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How To Share Your Bed

July 2015 - sharing a bed.jpg

First of all let’s just settle the matter of why we share a bed.

There’s plenty of anecdotal evidence pointing to a large percentage of couples (up to 25% in some studies) who opt to sleep in different beds and, let’s face it, the film and television industry has made a whole heap of bucks out of the comedy routine of blanket-stealers, snorers and sleep-talkers. Then there’s the heavy-turners, night owls versus early-sleepers and the simple fact that some like it hot while others prefer the windows flung open and to be wrapped in only a sheet. It looks like a no-brainer: we’re often just not cut out to sleep together.

But there’s also a great deal of research which shows that couples who sleep together and happier and healthier.

  1. According to researchers in the University of Pittsburgh, couples who sleep together have lower levels of the stress hormone cortisol, which is linked to heart disease, depression and auto-immune disorder.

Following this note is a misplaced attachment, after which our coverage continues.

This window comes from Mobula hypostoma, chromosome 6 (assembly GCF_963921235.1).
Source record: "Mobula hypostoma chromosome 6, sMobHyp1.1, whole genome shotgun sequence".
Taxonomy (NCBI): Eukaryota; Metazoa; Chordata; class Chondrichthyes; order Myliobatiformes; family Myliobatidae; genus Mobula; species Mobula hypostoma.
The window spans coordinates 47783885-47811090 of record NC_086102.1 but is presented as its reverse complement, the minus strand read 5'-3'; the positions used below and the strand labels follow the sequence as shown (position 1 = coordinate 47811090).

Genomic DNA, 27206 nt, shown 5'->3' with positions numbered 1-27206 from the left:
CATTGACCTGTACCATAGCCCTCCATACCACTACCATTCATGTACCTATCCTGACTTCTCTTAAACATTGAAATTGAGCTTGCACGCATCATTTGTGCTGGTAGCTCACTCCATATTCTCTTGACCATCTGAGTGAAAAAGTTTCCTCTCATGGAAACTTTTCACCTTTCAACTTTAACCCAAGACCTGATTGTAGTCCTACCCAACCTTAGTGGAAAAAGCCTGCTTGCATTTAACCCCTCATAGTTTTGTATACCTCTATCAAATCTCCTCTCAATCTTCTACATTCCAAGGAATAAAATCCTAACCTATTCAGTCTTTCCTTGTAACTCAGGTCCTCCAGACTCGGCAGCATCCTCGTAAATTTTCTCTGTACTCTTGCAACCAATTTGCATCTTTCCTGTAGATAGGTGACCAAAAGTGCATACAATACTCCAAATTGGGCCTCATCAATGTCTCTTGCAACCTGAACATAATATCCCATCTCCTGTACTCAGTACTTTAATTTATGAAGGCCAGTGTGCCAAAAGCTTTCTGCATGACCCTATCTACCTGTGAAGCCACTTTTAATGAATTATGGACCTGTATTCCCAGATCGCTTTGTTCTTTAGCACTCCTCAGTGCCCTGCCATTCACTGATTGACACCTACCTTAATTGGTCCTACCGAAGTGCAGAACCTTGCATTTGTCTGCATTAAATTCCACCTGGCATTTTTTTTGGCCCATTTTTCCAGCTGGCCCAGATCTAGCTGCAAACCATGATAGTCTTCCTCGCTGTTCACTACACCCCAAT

2. Research revealed at the Edinburgh International Science Festival this year found 94% of couples who were in contact with each other while they slept were satisfied with their relationship compared with only 68% of couples who slept apart. There was even a difference between those who slept facing each other and those who “spooned” or slept back-to-back. The study found 86% of couples who slept closer than an inch apart were happy compared to 66% of couples who slept more than 30 inches apart.
So, if we’re sure we’re happier and healthier if we’re in the same bed, how do you cope with all that tossing and turning?
  1. Find a bed which is sprung so that movements on one side don’t effect the other. Bedpost has plenty of makes and models which make this claim so go in store to “test-drive” one – and don’t forget to take your partner.
  2. Respect each other’s bedtimes. That doesn’t mean going to bed at different times, but if you’re a nightowl and your partner needs to get up early in the morning, why not go to bed with them until they fall asleep and then get up – you can always lie in in the morning. (Just remember to tip-toe when you get back into bed.)
  3. Try having separate blankets on each side of the bed. This means your partner won’t steal yours and also lets you both have the level of warmth which suits each of you.